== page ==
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post #406 of 4034 Old 02-04-2008, 05:19 AM
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Quote:
Originally Posted by spongebob View Post

Any noticeable difference in the picture now?

thx

bob

I didn't actually change the settings to what is recommended by the filters. I just looked at the patterns to see how different they were.
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post #407 of 4034 Old 02-04-2008, 05:25 AM
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Quote:
Originally Posted by jvincent View Post

OK, just went back and checked.

Blue: Saturation had to be increased by 4 clicks using the filter, tint was 6 clicks toward green.

Red: Saturation had to be increased by 5 clicks using the filter, tint was about 4 clicks to green

Green: Saturation increased by 4 clicks using the filter, tint was OK.

Bear in mind these are the AVIA filters from over 10 years ago so they may have aged. I'm also not sure they are suitable for HD colours.

Is that on a "100 click" scale?


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post #408 of 4034 Old 02-04-2008, 05:36 AM
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It's actually a "64 click" scale.
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post #409 of 4034 Old 02-04-2008, 10:57 AM
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Quote:
Originally Posted by alluringreality View Post

Measurements -
Windows vs. fields -
Terminology -
IRE vs Percentages -

Thanks again "alluringreality". Your explanations are appreciated and helpful. I've read a lot of your helpful tips on the Sony A3000 threads and I can tell you know your stuff !!! I give your comments a more weight than most everyone else.

BTW, I did read over Tom Huffman's guide several times and I did see a "little bit" of inconsistency in terminology. Tom uses both the "percent gray" and "IRE" terms and I am never sure if they are suppose to mean the same thing in the context of his instructions.

Perhaps I can impose once more. Do the "x" and "y" coordinates on the CIE chart have some correlation to saturation and hue ? It would seem to be the case since color is defined by saturation, hue, and brightness (value); and brightness is not represented on the CIE chart.

Sean
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post #410 of 4034 Old 02-04-2008, 12:33 PM - Thread Starter
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Quote:


I did read over Tom Huffman's guide several times and I did see a "little bit" of inconsistency in terminology. Tom uses both the "percent gray" and "IRE" terms and I am never sure if they are suppose to mean the same thing in the context of his instructions.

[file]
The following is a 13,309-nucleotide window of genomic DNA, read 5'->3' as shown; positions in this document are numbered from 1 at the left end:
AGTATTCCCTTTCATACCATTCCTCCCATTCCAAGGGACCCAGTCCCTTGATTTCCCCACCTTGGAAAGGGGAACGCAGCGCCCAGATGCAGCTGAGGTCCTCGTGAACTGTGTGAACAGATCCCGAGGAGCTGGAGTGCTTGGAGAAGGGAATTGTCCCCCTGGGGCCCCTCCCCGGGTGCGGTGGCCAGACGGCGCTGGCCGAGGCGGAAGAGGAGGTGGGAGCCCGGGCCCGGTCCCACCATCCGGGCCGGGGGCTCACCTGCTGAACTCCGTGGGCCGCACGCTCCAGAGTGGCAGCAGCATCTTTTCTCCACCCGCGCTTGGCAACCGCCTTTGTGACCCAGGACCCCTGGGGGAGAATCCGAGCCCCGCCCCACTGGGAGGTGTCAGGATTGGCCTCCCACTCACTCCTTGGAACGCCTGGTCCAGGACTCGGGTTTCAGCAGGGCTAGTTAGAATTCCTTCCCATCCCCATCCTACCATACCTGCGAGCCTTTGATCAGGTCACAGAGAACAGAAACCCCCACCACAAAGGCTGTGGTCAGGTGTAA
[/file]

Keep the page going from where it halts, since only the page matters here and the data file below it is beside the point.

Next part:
They probably are meant to mean the same. Most people don't use IRE exactly as it seems to be defined. At the end of the GetGray documentation http://www.calibrate.tv/docs/GetGrayCalDiscReadme.zip there is some information about IRE. In one of the postings here by ChrisWiggles there are more technical details like analog voltages and such things. Personally I have no use for the word IRE because almost all of my sources are digital connections.


Quote:


Do the "x" and "y" coordinates on the CIE chart have some correlation to saturation and hue ? It would seem to be the case since color is defined by saturation, hue, and brightness (value); and brightness is not represented on the CIE chart.

Saturation as defined in the CMS thread generally seems to be how far from white a point appears in xy coordinates. If a xy coordinate is at red that would be 100% saturated red and a gray would be 0% saturation as far as I can tell.

Hue as defined there is basically how an xy coordinate relates to white by angle. After you can take measurements you'll find that by changing the hue control that the secondaries will move along the CIE triangle, which changes the angle in relation to white.


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post #411 of 4034 Old 02-04-2008, 06:04 PM
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I didn't see anyone post this (though maybe I read past it). Not all versions of Nero 7 will properly burn the AVSHD iso. My initial version of Nero 7 would only write the image to a CD (which my PS3 wouldn't recognize). However, when I updated Nero 7 to the latest version (from nero.com), it then gave me the option to burn the iso to a DVD. The DVD-R I created now works fine on my PS3.

I suspect that one's mastering software might need to support the AVCHD format. According to the following Wikipedia entry, Nero added this support in version 7.8.5.0.

http://en.wikipedia.org/wiki/Nero_Burning_ROM

P.S. I also can confirm that Roxio 9 didn't work with this iso.

P.P.S. Thank you to the guys who put this together!!!